The Full Wiki

Sean Flynn: Wikis


Note: Many of our articles have direct quotes from sources you can cite, within the Wikipedia article! This article doesn't yet, but we're working on it! See more info or our list of citable articles.


From Wikipedia, the free encyclopedia

Sean Flynn
Born Sean Leslie Flynn
May 31, 1941(1941-05-31)
Los Angeles, California
Died April 6, 1970 (date of disappearance) Cambodia; declared legally dead 1984, (Date of actual death--not known)(believed to be June, 1971)

Sean Leslie Flynn (born May 31, 1941, in Los Angeles, California; disappeared April 6, 1970, in Cambodia, age 28; declared legally dead in 1984 [1]) was an American actor and freelance photojournalist best known for his coverage of the Vietnam War. He started a news service in Saigon with John Steinbeck IV, son of the American author.

Flynn was the only child of the marriage of Errol Flynn and Lili Damita. After studying briefly at Duke University, he became a movie actor like his parents. When he tired of acting, Flynn became a freelance photo journalist under contract to Time Magazine. In a search for exceptional images, he attached himself to Special Forces units and even irregulars operating in remote areas.


Entertainment career

Original film poster - 1964
U.S. Release

Flynn first appeared in front of the cameras at the age of 15, when he appeared in an episode of his father's television show, "The Errol Flynn Theatre". The episode titled "The Strange Auction" filmed in 1956. (The show was produced and broadcast in the U.K. in 1956 and was broadcast in syndication in the U.S.A. in 1957.) In 1960, at the suggestion of his friend, actor George Hamilton, Flynn filmed a scene in Hamilton's picture "Where The Boys Are". (Most of his scenes ended up on the cutting room floor, but he can still be seen in a scene walking by wearing a blue "Xavier University" sweatshirt.) [2] In 1961, at the age of 20 (and after his father's death), Flynn accepted a contract to appear in a sequel to his father's hit film Captain Blood, "The Son of Captain Blood"(1964—year of U.S. release), also known as "Il Figlio del Capitano Blood" (1962, year of initial European release), a European production. He made a few more films in Europe, including, "Il Segno di Zorro"(1963, year of initial European release) (aka "Duel at the Rio Grande"(1964, year of release of English version). He also starred in "Stop Train 349"(1964) with José Ferrer (aka "Verspätung in Marienborn"- 1963, year of initial European release), "Mission to Venice"(1964) (aka "Agent Special a Venise--Voir Venise et...Crever"(1964) & "Sandok, Il Maciste della Jungla"(also 1964)(aka "Temple of the White Elephant"--1966, year of release of English version).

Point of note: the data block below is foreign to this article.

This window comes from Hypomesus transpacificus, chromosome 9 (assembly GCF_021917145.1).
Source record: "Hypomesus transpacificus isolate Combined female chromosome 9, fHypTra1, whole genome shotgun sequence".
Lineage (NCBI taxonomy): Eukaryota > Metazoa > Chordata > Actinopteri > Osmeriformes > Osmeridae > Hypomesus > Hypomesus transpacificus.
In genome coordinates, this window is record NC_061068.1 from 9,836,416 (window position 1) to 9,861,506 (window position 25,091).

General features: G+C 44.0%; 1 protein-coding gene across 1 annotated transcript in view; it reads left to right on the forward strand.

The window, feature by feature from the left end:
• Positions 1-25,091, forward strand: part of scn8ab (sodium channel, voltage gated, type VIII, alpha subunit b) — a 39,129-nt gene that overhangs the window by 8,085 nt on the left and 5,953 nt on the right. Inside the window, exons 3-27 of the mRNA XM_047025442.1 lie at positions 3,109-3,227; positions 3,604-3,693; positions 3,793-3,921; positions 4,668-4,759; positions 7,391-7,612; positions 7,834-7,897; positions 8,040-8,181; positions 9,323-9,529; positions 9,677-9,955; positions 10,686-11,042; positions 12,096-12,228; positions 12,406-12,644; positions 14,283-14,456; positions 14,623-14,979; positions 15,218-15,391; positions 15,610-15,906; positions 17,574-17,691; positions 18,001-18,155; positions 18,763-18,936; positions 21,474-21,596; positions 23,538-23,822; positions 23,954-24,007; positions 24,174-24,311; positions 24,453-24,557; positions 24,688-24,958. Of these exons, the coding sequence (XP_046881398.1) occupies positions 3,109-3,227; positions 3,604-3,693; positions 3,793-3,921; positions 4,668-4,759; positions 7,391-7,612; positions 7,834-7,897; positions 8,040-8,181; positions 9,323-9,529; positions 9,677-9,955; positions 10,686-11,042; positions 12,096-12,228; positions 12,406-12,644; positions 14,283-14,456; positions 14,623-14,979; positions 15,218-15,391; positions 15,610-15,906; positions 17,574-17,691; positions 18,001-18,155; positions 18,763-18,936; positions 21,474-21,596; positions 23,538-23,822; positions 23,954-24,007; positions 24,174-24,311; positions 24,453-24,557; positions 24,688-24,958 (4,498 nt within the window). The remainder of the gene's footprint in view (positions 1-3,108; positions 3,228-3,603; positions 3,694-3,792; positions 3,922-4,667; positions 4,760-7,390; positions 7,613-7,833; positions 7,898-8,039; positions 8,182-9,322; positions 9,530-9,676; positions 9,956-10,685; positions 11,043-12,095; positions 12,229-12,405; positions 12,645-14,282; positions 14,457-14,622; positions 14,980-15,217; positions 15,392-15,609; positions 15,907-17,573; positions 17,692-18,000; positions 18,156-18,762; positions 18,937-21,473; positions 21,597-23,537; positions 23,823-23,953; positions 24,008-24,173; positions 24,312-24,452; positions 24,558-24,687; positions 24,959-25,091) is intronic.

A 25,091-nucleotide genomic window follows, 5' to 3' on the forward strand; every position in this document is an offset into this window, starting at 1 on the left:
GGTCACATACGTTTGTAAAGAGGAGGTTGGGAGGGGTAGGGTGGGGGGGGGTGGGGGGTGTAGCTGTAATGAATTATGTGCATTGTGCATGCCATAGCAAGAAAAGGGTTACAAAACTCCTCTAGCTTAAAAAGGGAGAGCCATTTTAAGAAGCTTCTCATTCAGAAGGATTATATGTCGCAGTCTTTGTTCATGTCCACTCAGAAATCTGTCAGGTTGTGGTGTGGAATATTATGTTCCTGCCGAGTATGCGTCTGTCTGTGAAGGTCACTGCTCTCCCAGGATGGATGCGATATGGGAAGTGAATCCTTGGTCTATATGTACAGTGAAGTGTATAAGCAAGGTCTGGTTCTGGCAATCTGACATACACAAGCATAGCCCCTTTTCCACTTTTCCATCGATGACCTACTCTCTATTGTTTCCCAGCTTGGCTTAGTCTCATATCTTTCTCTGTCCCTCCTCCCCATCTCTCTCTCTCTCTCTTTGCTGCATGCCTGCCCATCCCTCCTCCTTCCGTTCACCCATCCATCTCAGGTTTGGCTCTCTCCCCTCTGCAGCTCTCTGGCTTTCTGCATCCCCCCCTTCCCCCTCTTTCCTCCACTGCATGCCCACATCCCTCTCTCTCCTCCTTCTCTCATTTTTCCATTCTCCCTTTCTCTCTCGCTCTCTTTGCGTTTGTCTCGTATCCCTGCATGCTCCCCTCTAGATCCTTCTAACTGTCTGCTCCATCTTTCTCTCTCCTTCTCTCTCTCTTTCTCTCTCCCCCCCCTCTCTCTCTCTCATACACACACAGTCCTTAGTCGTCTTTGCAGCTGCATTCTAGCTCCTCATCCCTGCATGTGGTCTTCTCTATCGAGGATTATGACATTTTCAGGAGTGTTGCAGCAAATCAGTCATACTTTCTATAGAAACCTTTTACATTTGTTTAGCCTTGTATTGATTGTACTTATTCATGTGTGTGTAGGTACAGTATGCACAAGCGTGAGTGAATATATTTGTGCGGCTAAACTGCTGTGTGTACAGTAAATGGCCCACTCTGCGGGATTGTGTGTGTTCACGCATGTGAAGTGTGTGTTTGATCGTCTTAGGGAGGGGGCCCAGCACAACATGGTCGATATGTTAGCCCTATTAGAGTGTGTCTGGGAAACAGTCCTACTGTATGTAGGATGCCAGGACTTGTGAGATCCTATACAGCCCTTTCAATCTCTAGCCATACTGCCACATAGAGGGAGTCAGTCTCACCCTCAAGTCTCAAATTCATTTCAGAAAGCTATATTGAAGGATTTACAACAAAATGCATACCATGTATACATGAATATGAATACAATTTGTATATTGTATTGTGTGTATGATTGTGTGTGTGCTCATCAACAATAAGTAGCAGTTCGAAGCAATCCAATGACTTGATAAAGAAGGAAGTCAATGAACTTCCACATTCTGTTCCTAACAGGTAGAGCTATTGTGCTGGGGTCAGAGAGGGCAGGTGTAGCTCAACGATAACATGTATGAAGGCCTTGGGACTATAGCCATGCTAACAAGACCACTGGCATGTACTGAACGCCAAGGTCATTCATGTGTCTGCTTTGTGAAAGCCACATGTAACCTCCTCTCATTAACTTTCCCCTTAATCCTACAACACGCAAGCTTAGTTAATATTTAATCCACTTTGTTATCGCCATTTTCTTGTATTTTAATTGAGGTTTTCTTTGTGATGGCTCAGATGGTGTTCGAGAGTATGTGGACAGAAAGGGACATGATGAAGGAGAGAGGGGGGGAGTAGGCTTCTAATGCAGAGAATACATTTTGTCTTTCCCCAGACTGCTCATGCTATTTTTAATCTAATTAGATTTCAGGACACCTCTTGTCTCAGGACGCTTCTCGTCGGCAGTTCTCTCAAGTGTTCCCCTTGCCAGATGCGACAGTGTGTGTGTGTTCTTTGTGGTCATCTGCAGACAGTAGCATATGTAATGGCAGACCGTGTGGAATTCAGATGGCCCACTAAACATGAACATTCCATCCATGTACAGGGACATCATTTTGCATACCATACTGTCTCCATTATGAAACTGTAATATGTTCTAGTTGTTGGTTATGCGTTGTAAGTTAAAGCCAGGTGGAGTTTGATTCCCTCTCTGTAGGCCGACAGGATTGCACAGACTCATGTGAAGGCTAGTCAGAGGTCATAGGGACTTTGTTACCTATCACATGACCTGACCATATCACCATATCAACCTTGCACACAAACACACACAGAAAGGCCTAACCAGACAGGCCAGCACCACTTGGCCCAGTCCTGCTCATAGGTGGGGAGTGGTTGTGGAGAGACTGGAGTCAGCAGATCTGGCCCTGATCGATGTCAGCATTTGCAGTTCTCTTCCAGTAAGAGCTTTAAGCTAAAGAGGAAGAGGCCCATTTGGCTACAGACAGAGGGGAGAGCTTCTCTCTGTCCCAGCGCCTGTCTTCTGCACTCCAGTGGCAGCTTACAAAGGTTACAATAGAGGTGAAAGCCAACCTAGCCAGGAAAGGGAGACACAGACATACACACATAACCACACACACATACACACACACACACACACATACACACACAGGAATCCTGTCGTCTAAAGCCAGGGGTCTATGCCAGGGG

Flynn became bored with acting and went to Africa in late 1964/early 1965 to try his hand at safari guide and big game-hunting. He also tried his hand at being a game warden in Kenya. In the latter part of 1965, he needed money, and made two Spaghetti westerns back-to-back in Spain and Italy. ("Sette Magnifiche Pistole" and "Dos Pistolas Gemelas", both receiving initial European release in 1966.) In the summer of 1966, in need of money again, Flynn went to Singapore to star in his eighth and final film, the French-Italian action film, "Cinq Gars Pour Singapour" (1967-year of initial European release) (aka "Five Ashore in Singapore"(1968—year of release of English version). After its completion, he gave up acting for good.